Taking Care of the Final Honor
One of the highest honors America gives to those who served it is burial in Arlington National Cemetery. Like Memorial Day itself, the cemetery dates back to the Civil War, when the federal government declared that the land surrounding General Robert E. Lee's mansion in Arlington would be used as a cemetery for the Union's fallen servicemen. Today, an estimated 400,000 former soldiers and their spouses -- including John F. Kennedy, civil rights leader Medgar Evers, and actor Lee Marvin -- are interred in the cemetery.
Arlington is one of the most exclusive cemeteries in America; the majority of those buried there were either active duty military personnel, retired from the military with full benefits, were prisoners of war, or had previously been awarded one of a small group of medals. It isn't hard to see why Arlington is so selective -- after all, if every person who ever served in the military was granted access to the cemetery, it would have long since been filled.
Right now, Arlington is in the middle of what planners call the Millennium Project, a long-term expansion and reconstruction that will protect the cemetery and make space available for more soldiers. Expansion and restoration don't come cheap: the Millennium Project is budgeted at $103 million. But, because the project's funding has been hit by sequestration, that budget has already been cut by 8 percent -- and funding for the cemetery may well be cut by even more in coming years.
The immediate impact of these cuts is fairly small: Instead of building two columbaria for storing the remains of the dead, Arlington will only be able to build one, a move that will cost the cemetery spaces for 3,000 veterans. Initially, it looked like personnel cuts were going to force the cemetery to cut its number of funerals by 160 per month, but a last-minute change made it possible for Arlington to cut its budget without furloughing any of its staff.
In the meantime, as Jennifer Lynch, the cemetery's public affairs officer, notes, "Arlington is absorbing this cut by using the last of the funds that were recovered from previous fiscal years." In other words, previous surpluses are making it possible for the cemetery to maintain regular operations. What will occur in the future is less clear. Lynch wouldn't speculate on how further cuts would affect the cemetery, but she did note that the cemetery "expects its 2014 budget to be further reduced." Those reductions -- which will eventually total an estimated 9.4 percent -- could have an impact on everything from plumbing to grave maintenance.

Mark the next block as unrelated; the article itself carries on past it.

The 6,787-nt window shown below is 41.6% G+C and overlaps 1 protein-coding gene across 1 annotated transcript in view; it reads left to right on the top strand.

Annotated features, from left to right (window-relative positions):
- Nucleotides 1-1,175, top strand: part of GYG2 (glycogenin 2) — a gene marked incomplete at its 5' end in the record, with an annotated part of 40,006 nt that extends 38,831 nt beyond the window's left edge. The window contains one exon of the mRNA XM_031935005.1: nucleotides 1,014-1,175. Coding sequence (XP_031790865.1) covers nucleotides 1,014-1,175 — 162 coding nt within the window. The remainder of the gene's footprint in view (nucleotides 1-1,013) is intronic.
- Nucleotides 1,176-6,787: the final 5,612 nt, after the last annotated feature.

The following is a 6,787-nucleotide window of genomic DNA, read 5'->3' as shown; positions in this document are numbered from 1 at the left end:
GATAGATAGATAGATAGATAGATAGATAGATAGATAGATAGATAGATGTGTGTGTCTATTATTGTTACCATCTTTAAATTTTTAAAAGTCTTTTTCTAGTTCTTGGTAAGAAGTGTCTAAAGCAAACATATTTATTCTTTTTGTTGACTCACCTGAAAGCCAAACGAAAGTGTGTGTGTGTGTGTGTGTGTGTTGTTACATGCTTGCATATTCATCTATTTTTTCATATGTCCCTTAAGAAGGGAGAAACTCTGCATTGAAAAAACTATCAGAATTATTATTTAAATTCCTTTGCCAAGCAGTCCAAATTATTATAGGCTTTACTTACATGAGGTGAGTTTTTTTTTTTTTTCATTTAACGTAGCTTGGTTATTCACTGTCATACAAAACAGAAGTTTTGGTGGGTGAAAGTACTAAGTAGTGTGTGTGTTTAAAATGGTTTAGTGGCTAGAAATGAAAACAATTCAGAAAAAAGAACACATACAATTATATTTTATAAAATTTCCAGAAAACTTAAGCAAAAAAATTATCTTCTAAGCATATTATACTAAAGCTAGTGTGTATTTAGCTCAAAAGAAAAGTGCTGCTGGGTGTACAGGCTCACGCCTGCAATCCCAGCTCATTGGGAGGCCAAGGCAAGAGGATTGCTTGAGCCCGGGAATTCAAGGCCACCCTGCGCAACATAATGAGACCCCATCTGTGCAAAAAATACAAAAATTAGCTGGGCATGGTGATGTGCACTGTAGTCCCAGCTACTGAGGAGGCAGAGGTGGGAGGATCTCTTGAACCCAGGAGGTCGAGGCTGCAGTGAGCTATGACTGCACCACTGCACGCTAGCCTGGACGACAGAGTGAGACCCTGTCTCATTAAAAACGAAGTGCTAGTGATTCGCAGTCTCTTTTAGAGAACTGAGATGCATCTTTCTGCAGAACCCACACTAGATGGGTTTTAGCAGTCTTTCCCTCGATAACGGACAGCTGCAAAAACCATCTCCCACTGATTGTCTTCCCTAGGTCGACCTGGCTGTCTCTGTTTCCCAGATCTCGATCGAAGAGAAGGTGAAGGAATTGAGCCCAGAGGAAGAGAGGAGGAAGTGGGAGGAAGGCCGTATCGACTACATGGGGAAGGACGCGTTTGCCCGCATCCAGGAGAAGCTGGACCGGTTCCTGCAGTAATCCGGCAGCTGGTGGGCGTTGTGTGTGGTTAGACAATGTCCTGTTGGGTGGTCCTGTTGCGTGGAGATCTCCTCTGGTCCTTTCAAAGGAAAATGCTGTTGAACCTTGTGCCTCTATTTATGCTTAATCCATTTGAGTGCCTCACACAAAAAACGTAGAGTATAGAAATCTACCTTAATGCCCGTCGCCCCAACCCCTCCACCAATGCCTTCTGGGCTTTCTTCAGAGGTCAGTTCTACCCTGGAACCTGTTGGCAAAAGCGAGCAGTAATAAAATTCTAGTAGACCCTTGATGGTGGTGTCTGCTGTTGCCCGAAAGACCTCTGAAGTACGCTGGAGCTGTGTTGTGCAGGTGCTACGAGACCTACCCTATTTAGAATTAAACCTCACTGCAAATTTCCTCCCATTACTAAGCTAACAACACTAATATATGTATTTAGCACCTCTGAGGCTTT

Taking Care of Families Left Behind
Arlington isn't the only place where sequestration will impact the way America treats its fallen soldiers and their families: Veterans' Administration and Department of Defense programs that are designed to help military families have also taken a hit under sequestration. The VA's Survivors' Pension Benefits program, which provides needs-based financial help for the spouses and children of fallen soldiers, is scheduled to lose $84.5 million, a 5.3 percent cut. Another program, the Dependency and Indemnity Compensation, gives a small monthly payment to the spouses and children of fallen soldiers. It's also facing a 5.3 percent cut, which will cost those survivors $307.5 million.
'A Slow, Negative Creep'
Given that the cuts to military programs are a relatively small 5.2 to 5.3 percent, it's easy to imagine that the effect will be similarly marginal. But as activist Jim Strickland, veterans' advocate and webmaster of VA Watchdog, points out, "Dependents and survivors aren't getting rich on what they're receiving each month." Assuming that a military widow even qualifies for dependency compensation, she will only receive $1,195 per month, plus an additional $296 for each dependent child.
With money slowly leaking out of the system, it seems likely that survivor benefits will continue to shrink, leading to what Strickland calls a "gradual negative creep from the bottom up." And, with VA money drying up, military families will become more dependent on civilian benefits like Medicaid, food stamps, social security, and other social safety net programs. Of course, those programs are also being stretched thin ... and many are facing sequestration cuts.
Ultimately, the problem comes down to visibility. America's soldiers and their families quietly serve, allowing the military to move them around the country -- and the world -- to where they're most needed. They don't make a lot of money, but part of the implied deal is that, if they are injured or killed, the military will take care of them and their families. That sacrifice is a large part of what Memorial Day was designed to honor.
Unlike TSA cuts, which lead to big headlines and attention-getting delays at airports, cuts to VA programs quietly impact people who have already agreed to support their country. Like so many beneficiaries of many other social safety net programs, veterans and their families are not loud or wealthy, and don't leap to put themselves in front of cameras. Still, they made a deal with the country, and are owed benefits commensurate with their sacrifices. Or, as Strickland puts it, "Until America has the resources available to take care of its vets and families, it should stop creating them."
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Bruce Watson is DailyFinance's Savings editor. You can reach him by e-mail at firstname.lastname@example.org, or follow him on Twitter at @bruce1971.